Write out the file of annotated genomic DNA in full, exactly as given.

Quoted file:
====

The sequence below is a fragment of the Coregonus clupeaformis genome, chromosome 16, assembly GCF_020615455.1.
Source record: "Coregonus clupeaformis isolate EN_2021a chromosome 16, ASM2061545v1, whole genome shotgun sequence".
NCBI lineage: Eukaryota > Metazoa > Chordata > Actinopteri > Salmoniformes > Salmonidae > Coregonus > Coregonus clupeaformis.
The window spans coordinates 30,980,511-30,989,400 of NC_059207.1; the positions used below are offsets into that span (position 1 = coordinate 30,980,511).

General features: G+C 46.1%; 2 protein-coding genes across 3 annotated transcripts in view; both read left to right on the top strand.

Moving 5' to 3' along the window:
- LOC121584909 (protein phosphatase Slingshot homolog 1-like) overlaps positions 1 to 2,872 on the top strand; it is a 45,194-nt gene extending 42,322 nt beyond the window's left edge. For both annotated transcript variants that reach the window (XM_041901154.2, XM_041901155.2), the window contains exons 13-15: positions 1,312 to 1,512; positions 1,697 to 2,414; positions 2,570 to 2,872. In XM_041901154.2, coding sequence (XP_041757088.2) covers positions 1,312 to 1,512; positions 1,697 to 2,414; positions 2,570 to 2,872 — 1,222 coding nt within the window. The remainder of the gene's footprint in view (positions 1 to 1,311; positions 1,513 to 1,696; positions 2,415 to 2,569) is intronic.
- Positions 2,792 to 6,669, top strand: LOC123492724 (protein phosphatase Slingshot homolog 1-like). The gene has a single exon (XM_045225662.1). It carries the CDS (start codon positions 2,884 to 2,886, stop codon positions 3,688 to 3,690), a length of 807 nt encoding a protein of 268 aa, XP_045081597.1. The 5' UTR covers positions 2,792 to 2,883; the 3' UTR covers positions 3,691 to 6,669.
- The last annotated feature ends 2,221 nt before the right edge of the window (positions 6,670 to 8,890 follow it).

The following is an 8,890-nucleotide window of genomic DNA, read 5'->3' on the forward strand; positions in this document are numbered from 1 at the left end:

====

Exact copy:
The sequence below is a fragment of the Coregonus clupeaformis genome, chromosome 16, assembly GCF_020615455.1.
Source record: "Coregonus clupeaformis isolate EN_2021a chromosome 16, ASM2061545v1, whole genome shotgun sequence".
NCBI lineage: Eukaryota > Metazoa > Chordata > Actinopteri > Salmoniformes > Salmonidae > Coregonus > Coregonus clupeaformis.
The window spans coordinates 30,980,511-30,989,400 of NC_059207.1; the positions used below are offsets into that span (position 1 = coordinate 30,980,511).

General features: G+C 46.1%; 2 protein-coding genes across 3 annotated transcripts in view; both read left to right on the top strand.

Moving 5' to 3' along the window:
- LOC121584909 (protein phosphatase Slingshot homolog 1-like) overlaps positions 1 to 2,872 on the top strand; it is a 45,194-nt gene extending 42,322 nt beyond the window's left edge. For both annotated transcript variants that reach the window (XM_041901154.2, XM_041901155.2), the window contains exons 13-15: positions 1,312 to 1,512; positions 1,697 to 2,414; positions 2,570 to 2,872. In XM_041901154.2, coding sequence (XP_041757088.2) covers positions 1,312 to 1,512; positions 1,697 to 2,414; positions 2,570 to 2,872 — 1,222 coding nt within the window. The remainder of the gene's footprint in view (positions 1 to 1,311; positions 1,513 to 1,696; positions 2,415 to 2,569) is intronic.
- Positions 2,792 to 6,669, top strand: LOC123492724 (protein phosphatase Slingshot homolog 1-like). The gene has a single exon (XM_045225662.1). It carries the CDS (start codon positions 2,884 to 2,886, stop codon positions 3,688 to 3,690), a length of 807 nt encoding a protein of 268 aa, XP_045081597.1. The 5' UTR covers positions 2,792 to 2,883; the 3' UTR covers positions 3,691 to 6,669.
- The last annotated feature ends 2,221 nt before the right edge of the window (positions 6,670 to 8,890 follow it).

The following is an 8,890-nucleotide window of genomic DNA, read 5'->3' on the forward strand; positions in this document are numbered from 1 at the left end: